To evaluate zooplankton interannual and latitudinal changes, Optical Plankton Counter analyses were made on preserved net zooplankton samples collected by NORPAC net from 0–150 m at 35°N–51°N stations along 180° in the central North Pacific during early–mid June 1981–2000. The mean numerical abundance of total zooplankton for the 20 years varied latitudinally from 19,200 to 84,300 ind. m-2 but the differences between the three oceanic domains were not significant. However, highly significant latitudinal changes were observed in the mean zooplankton biomass, which ranged from 1.44 to 13.2 mg dry mass m-2 with higher values in the Transitional Domain (TR) than in the Subarctic and Subtropical Domains. The high biomass in the TR was caused by the dominance of large-sized zooplankton with equivalent spherical diameters (ESD) of 2–4 mm, regarded to consist mainly of Neocalanus spp. C5. Both the slope and intercept of the Normalized Biomass Size Spectrum also showed significant latitudinal changes with a moderate slope and low intercept in the TR due to the dominance of large zooplankton with 2–4 mm ESD in biomass. In contrast to these large latitudinal changes, only limited interannual variations were observed for zooplankton abundance and biomass in the central North Pacific during the study period.
The diversity and short-term changes in the protistan microplankton community from April to June 2006 in Sagami Bay were revealed by 18S rRNA gene clone analysis. A total of 1,076 clones consisted of 68 phylotypes of dinoflagellates, 96 phylotypes of diatoms and 27 phylotypes of other protists affiliated with Ciliophora, Prymnesiomonada, Chlorophyta, Cercozoa, Chytridiomycota, and Heterokonta. Approximately half of all dinoflagellate phylotypes were affiliated with the following genera: Ceratium, Gonyaulax, Gymnodinium, Gyrodinium, Lepidodinium, Neoceratium, Prorocentrum, and Woloszynskia. The other half was classified into seven uncultured groups. These dinoflagellate clones were mostly detected in May, in contrast to the diatom clones, which were detected frequently throughout the study period. Diatoms were diverse and consisted of 14 genera and three uncultured groups. The genera Discostella, Thalassiosira and Skeletonema were dominant in April, May and June, respectively. Species richness (number of phylotypes) and diversity (Shannon-Weiner) of the whole protistan microplankton community were highest in May. This is the first example of a comprehensive molecular biological analysis of protistan microplankton community structure, and the results clearly showed a dynamic shift in the protistan community in coastal waters from April to June in Sagami Bay. The results of a direct comparison between the clone analysis and microscopic observations indicated that the clone analysis had the great advantage of enabling identification of plankton that were morphologically indistinguishable, and to reveal detailed information on the biodiversity of protistan microplankton. This advancement in molecular biological analysis will assist in our understanding of the biodiversity of protistan microplankton.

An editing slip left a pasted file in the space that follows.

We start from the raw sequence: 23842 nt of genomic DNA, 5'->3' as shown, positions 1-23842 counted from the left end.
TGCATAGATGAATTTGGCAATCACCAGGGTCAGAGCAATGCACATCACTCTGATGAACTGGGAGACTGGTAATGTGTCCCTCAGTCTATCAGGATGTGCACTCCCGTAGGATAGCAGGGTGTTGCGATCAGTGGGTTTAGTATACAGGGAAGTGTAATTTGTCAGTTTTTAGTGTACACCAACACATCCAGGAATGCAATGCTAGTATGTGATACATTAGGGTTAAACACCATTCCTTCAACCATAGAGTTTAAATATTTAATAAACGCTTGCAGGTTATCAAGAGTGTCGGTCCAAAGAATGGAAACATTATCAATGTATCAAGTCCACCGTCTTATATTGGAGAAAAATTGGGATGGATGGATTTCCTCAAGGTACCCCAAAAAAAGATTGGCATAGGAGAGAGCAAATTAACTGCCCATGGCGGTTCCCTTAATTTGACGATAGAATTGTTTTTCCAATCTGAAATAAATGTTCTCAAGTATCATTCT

The jack-knife shrimp, Haliporoides sibogae, is an unutilized fisheries resources with a population widely distributed on the continental slope in the East China Sea, southwest of Nagasaki. The growth and longevity of this shrimp were investigated based on 3,733 specimens collected by monthly beam-trawl sampling between May 2006 and March 2009. The spawning season of the H. sibogae population southwest of Nagasaki was from November to March, and the main spawning season was in January and February. The longevity of H. sibogae was estimated to be about 38 months and the growth coefficient of this shrimp population was found to be less than half that of another two populations in Japanese waters. The secondary sexual characters of H. sibogae females were also confirmed.
The aim of this study is to evaluate regional and interannual changes in abundance, biomass and body size of the hydromedusa Aglantha digitale in the subarctic Pacific. A. digitale was sampled by 0–150 m vertical tows using a 100 μm mesh-size NORPAC net at stations from 41°30'N to 49°30'N along the 165°E line (western subarctic Pacific) and from 39°00'N to 53°30'N along the 165°W line (eastern subarctic Pacific) during the summers of 2003–2006. The mean numerical abundances during the course of the study in the west and east were 32.9 (range, 0–368) and 169.2 (0–768) ind. m-2, respectively, and those of biomass were 26.3 (0–264) and 69.1 (0–418) mg DM m-2, respectively. The abundance and biomass showed no significant north-south or year-to-year differences within each transect but they were significantly greater in the east in some years. The body size was characterized with the dominance of small-sized individuals in the east. The higher abundance and biomass, and smaller body size in the east were probably due to sampling during or just after their reproduction in the east.